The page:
Perceived Peer Pressure and Need For Popularity as Predictors of Adolescents’ Use of the Mobile Phone for Making Hurtful Pictures and Videos of Peers and Teachers
Authors: Vanden Abeele, Mariek
Van Cleemput, Katrien
Issue Date: 21-Mar-2013
Conference: Youth 2.0 location:Antwerp date:20-22 March 2013
Abstract: In only 15 years, mobile phones have evolved from basic communication technologies to high-tech multi-media devices that are fully integrated into adolescents’ daily lives. Although appraised for the greater autonomy they bring to adolescents in the support of their social relationships (Ling & Yttri, 2006), these multi-media devices also afford them to engage in new, aggravated forms of bullying that rely on the production and distribution of hurtful pictures and videos. The extant literature on adolescent mobile phone use suggests that adolescents use their mobile phones to negotiate peer group dynamics (Caronia and Caron, 2004; Ling & Yttri, 2006). Socially and normatively deviant behaviors in particular (such as sexting or mobile porn use) have already been found to serve as a means to establish or enhance adolescents’ position in the peer group (Ling, 2005; Bond, 2010; Ringrose et al., 2012). The purpose of this study is to examine whether the practice of making hurtful pictures/videos of peers and teachers can also be explained from peer group dynamics.
Previous literature on offline bullying and aggression already points towards the importance of peer group dynamics in explaining the occurrence of these behaviors. Coercive behaviors towards peers, then, serve as a way of demonstrating social dominance over them and thereby achieving popularity (Ahn, Garandeau and Rodkin, 2010; Andreou, 2006; Closson, 2009; Hawley, 2003; Hoff et al., 2009; Robertson et al., 2010). In research on cyberbullying, the social contexts in which these practices occur remain largely unexplored (until recently, see: Festl & Quandt, 2011; Gradinger, Strohmeier, Schiller, Stefanek, & Spiel, 2012)). As it is more and more confirmed in research that cyberbullying occurs mostly between adolescents who know each other from pre-existing ‘real-life’ social contexts, taking into account peer dynamics is necessary to get a better understanding of this behavior. Moreover, little attention has gone out to the (cyber-)bullying of teachers. Previous studies on perceived popularity indicate, however, that perceived popular teens oftentimes display anti-authoritative behavior in the classroom and act defiantly towards teachers as a means to enhance their position in the peer group (de Bruyn & Cillessen, 2006). Peer group dynamics may thus also predict whether teens use the camera-capacity of their phone to bully their teachers.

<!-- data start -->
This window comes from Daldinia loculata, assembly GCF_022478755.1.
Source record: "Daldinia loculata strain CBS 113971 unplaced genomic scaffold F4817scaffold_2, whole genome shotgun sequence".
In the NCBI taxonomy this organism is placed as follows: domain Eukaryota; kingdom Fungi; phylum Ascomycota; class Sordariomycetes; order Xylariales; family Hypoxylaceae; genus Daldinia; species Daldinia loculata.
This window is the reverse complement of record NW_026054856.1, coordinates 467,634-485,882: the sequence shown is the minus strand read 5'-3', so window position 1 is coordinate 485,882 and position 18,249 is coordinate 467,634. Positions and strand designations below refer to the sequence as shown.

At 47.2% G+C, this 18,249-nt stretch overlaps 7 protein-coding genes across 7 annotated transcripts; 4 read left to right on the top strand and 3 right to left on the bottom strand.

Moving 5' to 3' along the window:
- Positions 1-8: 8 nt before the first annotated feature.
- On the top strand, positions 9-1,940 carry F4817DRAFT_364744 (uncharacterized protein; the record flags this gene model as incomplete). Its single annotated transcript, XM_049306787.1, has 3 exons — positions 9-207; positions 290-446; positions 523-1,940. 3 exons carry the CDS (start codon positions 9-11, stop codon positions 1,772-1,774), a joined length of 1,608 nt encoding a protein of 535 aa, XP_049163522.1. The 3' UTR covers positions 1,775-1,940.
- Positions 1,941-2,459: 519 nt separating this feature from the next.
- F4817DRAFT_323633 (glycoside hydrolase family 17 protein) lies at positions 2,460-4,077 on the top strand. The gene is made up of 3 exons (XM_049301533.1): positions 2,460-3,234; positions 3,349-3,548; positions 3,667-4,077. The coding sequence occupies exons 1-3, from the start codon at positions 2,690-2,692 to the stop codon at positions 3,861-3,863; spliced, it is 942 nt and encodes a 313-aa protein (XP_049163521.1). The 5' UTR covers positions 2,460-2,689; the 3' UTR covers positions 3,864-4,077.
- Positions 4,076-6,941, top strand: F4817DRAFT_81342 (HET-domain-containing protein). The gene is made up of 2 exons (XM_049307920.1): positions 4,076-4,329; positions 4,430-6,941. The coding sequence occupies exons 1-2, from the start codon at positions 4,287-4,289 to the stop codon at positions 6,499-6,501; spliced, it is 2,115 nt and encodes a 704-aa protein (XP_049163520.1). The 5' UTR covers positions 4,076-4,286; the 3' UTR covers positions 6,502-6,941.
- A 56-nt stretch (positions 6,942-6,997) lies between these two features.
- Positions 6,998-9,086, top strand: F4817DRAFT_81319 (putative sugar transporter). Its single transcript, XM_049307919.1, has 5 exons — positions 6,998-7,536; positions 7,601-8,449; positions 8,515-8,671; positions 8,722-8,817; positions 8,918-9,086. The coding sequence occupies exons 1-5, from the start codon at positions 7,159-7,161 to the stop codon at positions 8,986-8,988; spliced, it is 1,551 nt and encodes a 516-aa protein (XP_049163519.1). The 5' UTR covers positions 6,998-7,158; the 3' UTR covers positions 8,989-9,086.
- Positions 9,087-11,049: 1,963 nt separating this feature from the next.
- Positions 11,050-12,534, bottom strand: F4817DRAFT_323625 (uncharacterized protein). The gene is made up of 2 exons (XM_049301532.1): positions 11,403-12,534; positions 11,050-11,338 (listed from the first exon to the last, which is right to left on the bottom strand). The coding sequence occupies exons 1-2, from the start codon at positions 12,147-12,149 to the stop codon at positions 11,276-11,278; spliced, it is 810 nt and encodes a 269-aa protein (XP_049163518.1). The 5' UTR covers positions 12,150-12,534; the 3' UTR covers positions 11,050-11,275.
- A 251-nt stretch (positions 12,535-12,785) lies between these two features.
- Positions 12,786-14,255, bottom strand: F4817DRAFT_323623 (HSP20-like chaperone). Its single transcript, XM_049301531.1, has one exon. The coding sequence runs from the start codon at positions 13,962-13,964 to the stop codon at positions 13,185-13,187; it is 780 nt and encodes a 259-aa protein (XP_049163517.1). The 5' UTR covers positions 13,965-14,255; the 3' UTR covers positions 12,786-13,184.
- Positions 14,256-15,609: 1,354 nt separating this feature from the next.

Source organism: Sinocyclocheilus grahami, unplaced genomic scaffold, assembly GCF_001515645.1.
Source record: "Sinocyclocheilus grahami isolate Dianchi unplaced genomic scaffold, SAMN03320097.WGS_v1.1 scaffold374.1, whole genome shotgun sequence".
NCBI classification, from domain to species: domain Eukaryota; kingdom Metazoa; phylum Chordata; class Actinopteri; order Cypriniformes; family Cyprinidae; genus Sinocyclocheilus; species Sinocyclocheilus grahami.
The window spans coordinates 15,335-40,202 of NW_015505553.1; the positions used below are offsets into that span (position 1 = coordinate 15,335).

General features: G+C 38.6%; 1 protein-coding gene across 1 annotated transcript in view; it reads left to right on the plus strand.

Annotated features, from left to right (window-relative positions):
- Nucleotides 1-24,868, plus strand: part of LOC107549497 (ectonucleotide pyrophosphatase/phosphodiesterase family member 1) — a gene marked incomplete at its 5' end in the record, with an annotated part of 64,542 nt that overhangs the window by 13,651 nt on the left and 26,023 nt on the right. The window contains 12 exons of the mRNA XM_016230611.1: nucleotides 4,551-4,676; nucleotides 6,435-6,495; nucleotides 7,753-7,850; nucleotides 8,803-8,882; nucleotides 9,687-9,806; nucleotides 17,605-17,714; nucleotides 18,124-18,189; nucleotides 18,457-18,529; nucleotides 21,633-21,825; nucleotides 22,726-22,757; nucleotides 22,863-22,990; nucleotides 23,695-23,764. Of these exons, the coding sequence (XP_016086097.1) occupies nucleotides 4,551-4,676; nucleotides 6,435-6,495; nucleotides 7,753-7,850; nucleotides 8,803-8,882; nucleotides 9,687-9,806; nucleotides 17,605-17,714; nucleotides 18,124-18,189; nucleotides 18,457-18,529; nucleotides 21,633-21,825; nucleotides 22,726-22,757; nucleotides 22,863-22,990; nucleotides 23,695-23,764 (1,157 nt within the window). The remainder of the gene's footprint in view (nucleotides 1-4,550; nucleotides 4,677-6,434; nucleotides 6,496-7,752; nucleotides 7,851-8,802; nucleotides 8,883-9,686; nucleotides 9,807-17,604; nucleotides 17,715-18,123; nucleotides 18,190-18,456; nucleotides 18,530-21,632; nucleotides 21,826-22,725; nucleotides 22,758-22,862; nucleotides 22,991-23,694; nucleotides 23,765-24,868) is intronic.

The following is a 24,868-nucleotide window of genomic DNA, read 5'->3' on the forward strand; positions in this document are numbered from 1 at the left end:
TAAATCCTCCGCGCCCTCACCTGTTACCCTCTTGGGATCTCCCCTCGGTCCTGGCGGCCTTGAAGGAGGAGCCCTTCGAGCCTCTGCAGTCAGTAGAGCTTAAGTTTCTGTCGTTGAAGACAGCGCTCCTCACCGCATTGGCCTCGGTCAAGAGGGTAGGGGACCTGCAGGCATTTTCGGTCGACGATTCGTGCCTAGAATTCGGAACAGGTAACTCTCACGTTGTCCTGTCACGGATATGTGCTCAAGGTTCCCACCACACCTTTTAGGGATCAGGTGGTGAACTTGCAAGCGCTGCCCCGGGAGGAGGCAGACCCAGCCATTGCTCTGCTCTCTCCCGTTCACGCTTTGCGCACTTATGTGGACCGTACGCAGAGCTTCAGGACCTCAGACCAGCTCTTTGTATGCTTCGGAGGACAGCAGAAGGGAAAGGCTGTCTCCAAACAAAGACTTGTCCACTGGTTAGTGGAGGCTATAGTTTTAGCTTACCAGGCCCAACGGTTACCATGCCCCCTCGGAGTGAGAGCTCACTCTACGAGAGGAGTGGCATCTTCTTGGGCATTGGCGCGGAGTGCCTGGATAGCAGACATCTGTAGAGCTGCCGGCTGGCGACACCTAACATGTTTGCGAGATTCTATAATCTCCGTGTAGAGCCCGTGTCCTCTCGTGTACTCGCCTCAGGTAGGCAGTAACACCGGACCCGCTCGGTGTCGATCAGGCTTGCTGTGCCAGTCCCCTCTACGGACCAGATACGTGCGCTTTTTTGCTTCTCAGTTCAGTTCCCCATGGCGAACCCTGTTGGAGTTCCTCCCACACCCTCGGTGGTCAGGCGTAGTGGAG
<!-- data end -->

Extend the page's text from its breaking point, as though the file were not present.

In the current study, we examined two aspects of peer group dynamics in relation to the making and distributing hurtful pictures/videos of peers and teachers: adolescents’ need for popularity (H1) and perceived peer pressure (H2). We investigated our hypotheses by conducting a quantitative survey among 1943 adolescents (50.6% males, Mage = 15.28, SD = 1.89). We asked respondents how frequently they had used their mobile phone in the past 6 months to (1) make a picture/video of a peer to ridicule him/her, (2) to make a picture/video of a peer who is physically bullied/beaten, (3) to distribute this kind of picture/video over the Internet (e.g., via e-mail, SNS, youtube), (4) to make a picture/video of a teacher to ridicule him/her, (5) to distribute this kind of picture/video over the Internet (e.g., via e-mail, SNS, youtube). Perceived peer pressure (α = .75) and need for popularity (α = .77) were measured with validated scales (REF). Gender, age, school track, school attitude, academic self-concept, general self-concept and social self-concept were included as control variables.
Results generally supported our hypotheses for each of the five dependent variables: adolescents who perceive greater peer pressure (H1) and who have a greater need for popularity (H2) were significantly more likely to have made and distributed hurtful pictures/videos of their peers and of their teachers. Somewhat different profiles were found, however, for boys and girls, as perceived peer pressure did not predict these behaviors for girls. Moreover, the effect of adolescents’ school experiences on the outcome measures strongly decreased after entering perceived peer pressure and need for popularity into the equation, which suggests a possible mediation effect of peer group dynamics.
The findings of our study point towards peer group dynamics as an important factor in explaining this aggravated form of cyberbullying.
Publication status: published
KULeuven publication type: IMa
Appears in Collections: Leuven School for Mass Communication Research